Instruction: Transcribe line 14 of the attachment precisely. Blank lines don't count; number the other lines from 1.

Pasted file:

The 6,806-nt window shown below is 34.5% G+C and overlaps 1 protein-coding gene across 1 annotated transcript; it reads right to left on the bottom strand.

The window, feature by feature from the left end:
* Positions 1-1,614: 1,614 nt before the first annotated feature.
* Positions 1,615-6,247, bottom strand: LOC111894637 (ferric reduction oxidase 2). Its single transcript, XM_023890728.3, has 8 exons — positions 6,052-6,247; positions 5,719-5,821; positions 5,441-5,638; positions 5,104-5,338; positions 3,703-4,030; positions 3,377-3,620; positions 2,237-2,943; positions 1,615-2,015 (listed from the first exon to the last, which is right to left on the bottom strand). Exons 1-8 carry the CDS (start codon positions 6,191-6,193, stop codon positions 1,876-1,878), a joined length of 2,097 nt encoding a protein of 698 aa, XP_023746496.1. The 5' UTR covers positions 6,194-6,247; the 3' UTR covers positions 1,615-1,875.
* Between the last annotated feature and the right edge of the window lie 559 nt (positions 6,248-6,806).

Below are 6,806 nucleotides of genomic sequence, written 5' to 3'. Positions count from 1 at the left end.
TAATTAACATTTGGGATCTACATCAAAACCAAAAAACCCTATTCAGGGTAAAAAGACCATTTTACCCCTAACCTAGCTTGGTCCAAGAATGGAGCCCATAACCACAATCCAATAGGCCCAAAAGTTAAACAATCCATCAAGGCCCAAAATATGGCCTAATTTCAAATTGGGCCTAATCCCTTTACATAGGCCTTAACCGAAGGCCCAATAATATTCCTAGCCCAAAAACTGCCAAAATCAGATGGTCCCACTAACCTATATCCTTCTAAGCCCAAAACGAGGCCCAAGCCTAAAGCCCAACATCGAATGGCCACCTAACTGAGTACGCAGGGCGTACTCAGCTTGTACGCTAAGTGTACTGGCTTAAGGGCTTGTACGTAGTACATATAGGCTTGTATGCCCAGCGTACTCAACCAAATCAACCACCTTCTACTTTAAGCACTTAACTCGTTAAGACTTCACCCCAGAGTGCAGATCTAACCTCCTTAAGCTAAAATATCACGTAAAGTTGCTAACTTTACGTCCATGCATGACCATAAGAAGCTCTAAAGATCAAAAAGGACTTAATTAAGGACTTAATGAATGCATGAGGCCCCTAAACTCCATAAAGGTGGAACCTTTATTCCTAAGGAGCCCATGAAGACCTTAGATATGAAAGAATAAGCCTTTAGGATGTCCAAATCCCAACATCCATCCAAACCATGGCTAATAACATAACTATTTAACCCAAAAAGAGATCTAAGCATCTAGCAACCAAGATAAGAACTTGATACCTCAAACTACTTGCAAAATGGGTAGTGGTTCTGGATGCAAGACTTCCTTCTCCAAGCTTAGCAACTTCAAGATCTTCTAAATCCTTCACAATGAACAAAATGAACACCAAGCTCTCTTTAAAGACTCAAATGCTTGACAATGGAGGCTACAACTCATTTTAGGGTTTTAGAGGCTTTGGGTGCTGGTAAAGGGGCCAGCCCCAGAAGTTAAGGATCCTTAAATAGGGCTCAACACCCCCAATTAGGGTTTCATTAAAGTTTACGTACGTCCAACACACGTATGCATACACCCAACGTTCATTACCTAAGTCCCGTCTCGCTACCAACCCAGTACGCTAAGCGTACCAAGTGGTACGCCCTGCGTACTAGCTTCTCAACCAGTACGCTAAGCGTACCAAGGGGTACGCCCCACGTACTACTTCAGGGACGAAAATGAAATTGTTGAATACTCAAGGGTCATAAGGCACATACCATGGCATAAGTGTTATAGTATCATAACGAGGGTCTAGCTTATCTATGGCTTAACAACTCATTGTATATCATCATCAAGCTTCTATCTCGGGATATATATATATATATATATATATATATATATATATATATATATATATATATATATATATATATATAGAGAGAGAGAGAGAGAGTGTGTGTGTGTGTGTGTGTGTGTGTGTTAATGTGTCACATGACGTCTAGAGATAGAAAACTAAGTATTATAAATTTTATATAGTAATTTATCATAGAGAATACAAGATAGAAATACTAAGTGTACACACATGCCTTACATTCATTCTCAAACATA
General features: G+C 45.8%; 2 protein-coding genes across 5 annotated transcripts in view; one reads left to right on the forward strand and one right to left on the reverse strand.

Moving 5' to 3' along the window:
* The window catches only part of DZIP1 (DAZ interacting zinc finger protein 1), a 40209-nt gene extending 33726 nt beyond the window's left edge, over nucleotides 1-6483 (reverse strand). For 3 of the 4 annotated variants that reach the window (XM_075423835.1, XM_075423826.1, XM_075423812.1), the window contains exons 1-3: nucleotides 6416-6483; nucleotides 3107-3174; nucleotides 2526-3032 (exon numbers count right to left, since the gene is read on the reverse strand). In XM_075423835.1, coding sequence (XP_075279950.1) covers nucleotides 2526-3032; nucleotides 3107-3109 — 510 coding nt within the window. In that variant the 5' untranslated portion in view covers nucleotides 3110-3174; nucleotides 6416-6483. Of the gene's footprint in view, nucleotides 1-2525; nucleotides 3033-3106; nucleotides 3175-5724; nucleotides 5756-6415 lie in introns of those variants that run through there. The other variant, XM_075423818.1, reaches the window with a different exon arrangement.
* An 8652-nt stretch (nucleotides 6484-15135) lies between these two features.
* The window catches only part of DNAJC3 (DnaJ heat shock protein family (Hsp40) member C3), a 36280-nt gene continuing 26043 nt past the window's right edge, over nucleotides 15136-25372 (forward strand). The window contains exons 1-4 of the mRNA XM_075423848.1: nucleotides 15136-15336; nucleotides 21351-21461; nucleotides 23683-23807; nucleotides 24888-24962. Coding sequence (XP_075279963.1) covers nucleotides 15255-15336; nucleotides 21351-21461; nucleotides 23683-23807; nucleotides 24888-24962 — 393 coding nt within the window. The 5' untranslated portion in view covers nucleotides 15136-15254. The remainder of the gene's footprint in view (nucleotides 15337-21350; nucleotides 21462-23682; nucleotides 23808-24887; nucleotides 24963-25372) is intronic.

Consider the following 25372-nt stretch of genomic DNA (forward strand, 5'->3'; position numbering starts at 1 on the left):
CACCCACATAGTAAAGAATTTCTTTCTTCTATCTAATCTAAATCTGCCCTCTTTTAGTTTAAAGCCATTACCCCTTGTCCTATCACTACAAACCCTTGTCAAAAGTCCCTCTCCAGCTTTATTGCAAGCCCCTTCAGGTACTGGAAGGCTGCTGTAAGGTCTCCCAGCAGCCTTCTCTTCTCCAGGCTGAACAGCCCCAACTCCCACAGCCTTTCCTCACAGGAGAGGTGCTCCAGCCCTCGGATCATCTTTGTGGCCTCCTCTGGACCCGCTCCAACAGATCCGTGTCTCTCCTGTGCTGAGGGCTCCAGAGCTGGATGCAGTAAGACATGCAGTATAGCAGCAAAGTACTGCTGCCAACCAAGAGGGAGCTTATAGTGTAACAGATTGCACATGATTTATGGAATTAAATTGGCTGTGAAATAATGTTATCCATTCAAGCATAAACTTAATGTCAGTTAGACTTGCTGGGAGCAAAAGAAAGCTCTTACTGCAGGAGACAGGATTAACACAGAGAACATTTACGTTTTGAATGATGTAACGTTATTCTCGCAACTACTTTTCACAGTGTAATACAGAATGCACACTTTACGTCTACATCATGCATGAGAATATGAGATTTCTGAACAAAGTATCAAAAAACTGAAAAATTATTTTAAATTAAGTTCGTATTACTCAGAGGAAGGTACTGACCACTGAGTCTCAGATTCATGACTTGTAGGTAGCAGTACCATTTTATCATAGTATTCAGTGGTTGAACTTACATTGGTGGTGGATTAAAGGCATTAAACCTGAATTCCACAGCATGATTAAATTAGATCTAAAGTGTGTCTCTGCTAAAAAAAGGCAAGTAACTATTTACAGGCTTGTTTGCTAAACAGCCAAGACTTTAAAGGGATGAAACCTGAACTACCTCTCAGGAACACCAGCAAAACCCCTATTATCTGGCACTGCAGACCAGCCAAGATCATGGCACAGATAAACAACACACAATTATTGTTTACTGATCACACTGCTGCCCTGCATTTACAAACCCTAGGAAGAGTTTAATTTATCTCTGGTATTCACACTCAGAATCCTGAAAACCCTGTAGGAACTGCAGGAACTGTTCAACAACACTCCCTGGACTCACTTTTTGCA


CACCCACATAGTAAAGAATTTCTTTCTTCTATCTAATCTAAATCTGCCCTCTTTTAGTTTAAAGCCATTACCCCTTGTCCTATCACTACAAACCCTTGTCAAAAGTCCCTCTCCAGCTTTATTGCAAGCCCCTTCAGGTACTGGAAGGCTGCTGTAAGGTCTCCCAGCAGCCTTCTCTTCTCCAGGCTGAACAGCCCCAACTCCCACAGCCTTTCCTCACAGGAGAGGTGCTCCAGCCCTCGGATCATCTTTGTGGCCTCCTCTGGACCCGCTCCAACAGATCCGTGTCTCTCCTGTGCTGAGGGCTCCAGAGCTGGATGCAGTAAGACATGCAGTATAGCAGCAAAGTACTGCTGCCAACCAAGAGGGAGCTTATAGTGTAACAGATTGCACATGATTTATGGAATTAAATTGGCTGTGAAATAATGTTATCCATTCAAGCATAAACTTAATGTCAGTTAGACTTGCTGGGAGCAAAAGAAAGCTCTTACTGCAGGAGACAGGATTAACACAGAGAACATTTACGTTTTGAATGATGTAACGTTATTCTCGCAACTACTTTTCACAGTGTAATACAGAATGCACACTTTACGTCTACATCATGCATGAGAATATGAGATTTCTGAACAAAGTATCAAAAAACTGAAAAATTATTTTAAATTAAGTTCGTATTACTCAGAGGAAGGTACTGACCACTGAGTCTCAGATTCATGACTTGTAGGTAGCAGTACCATTTTATCATAGTATTCAGTGGTTGAACTTACATTGGTGGTGGATTAAAGGCATTAAACCTGAATTCCACAGCATGATTAAATTAGATCTAAAGTGTGTCTCTGCTAAAAAAAGGCAAGTAACTATTTACAGGCTTGTTTGCTAAACAGCCAAGACTTTAAAGGGATGAAACCTGAACTACCTCTCAGGAACACCAGCAAAACCCCTATTATCTGGCACTGCAGACCAGCCAAGATCATGGCACAGATAAACAACACACAATTATTGTTTACTGATCACACTGCTGCCCTGCATTTACAAACCCTAGGAAGAGTTTAATTTATCTCTGGTATTCACACTCAGAATCCTGAAAACCCTGTAGGAACTGCAGGAACTGTTCAACAACACTCCCTGGACTCACTTTTTGCA